When Are Children Old Enough To Decide Which Parent to Live With?

Posted by Jonathan Jerkins | Mar 14, 2018 | 0 Comments

Child custody plans depend a lot on whether the parents decide on custody between themselves or a judge has to decide custody. There are a lot of factors that go into making child custody decisions, including the child's preference for who he or she wants to live with. As the child gets older, their opinion on where they want to live should be given greater consideration. However, the ultimate decision should still be based on what is in the child's best interests.

The reasons your child wants to change custody are just as important as the child's age or maturity. When kids reach their teenage years, the usual conflicts that every kid has with their parents can end with threats about not wanting to live there anymore or worse. A child under the age of 18 is still a minor, and it remains up to the parents to decide the best parenting plan for their kids.

Deciding Where to Live After a Divorce

The initial decision for primary custody is made after separation or divorce. In most cases, school-age children will spend the majority of time with one parent to provide a stable environment for their life and education. Depending on the parents' situation, the child may have regular visits with the other parent or occasional visits during school vacation and summer breaks.

While the family courts in North Carolina do consider the child's preference, it is considered with other factors to decide what will “best promote the interest and welfare of the child.” How much weight to give the child's preference depends on the child's age. There is no statutory age in North Carolina where the courts will leave it up to the child to decide where they want to live. However, as the child gets older, the court is likely to give the child's preference more weight.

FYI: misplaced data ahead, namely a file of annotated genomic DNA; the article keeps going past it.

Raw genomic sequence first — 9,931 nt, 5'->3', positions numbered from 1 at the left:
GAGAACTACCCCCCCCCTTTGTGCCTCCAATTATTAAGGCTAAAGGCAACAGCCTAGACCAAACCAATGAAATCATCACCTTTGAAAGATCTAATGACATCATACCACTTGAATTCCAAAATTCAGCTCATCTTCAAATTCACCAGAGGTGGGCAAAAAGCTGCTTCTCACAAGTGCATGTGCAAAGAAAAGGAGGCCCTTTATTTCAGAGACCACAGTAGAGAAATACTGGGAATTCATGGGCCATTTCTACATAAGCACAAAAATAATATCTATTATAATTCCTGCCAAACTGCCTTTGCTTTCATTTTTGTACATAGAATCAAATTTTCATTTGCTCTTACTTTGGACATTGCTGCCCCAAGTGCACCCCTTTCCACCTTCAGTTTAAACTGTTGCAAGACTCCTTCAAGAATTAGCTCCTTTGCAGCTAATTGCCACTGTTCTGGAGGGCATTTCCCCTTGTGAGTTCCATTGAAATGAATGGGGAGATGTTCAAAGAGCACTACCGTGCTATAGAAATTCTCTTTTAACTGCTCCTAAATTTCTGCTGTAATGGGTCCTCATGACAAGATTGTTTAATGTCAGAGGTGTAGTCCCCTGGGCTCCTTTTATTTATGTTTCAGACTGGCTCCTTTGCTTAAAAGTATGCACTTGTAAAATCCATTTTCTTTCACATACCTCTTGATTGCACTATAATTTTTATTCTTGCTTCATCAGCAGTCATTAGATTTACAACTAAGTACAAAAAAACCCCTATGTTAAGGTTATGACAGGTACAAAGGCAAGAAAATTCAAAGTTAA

In general, young children should not be given the choice of where they want to live. This can even lead to a child regretting their decision or feeling guilty. Depending on a number of relevant factors, including the child's maturity level, a child's preference becomes more important by about age 12 to 13. By the time the child reaches 15 or 16, the court may end up granting custody based on the child's wishes, within reason.

Changes in Custody As the Child Gets Older

As the child gets older, they may express a desire to change the child custody arrangement. Parents should talk about making changes based on a child's preference as the child gets older. However, it is important that the parents talk to their child about why they want to change where they live and the consequences of a change.

As children reach high school-age, they may have more specific future or educational goals, where it would make more sense to live with one parent over the other. This could include safety concerns about the child's environment. Long-term goals should be the focus of why the child wants to change custody arrangments.

Jerkins Family Law

If your child wants to move in with you and change the custody situation, please do not hesitate to call Jerkins Family Law for assistance. We are committed to providing passionate representation for you and your family. We can help make sure your interests are protected after a divorce or separation. Visit our dedicated child custody page and contact us today so we can guide you to a better solution.

About the Author

Jonathan Jerkins

Jonathan "Jay" Jerkins, a native of Raleigh, North Carolina, intentionally focuses his practice on all aspects of North Carolina family law litigation and negotiations. Jay was admitted to the practice of law in North Carolina in 2014.


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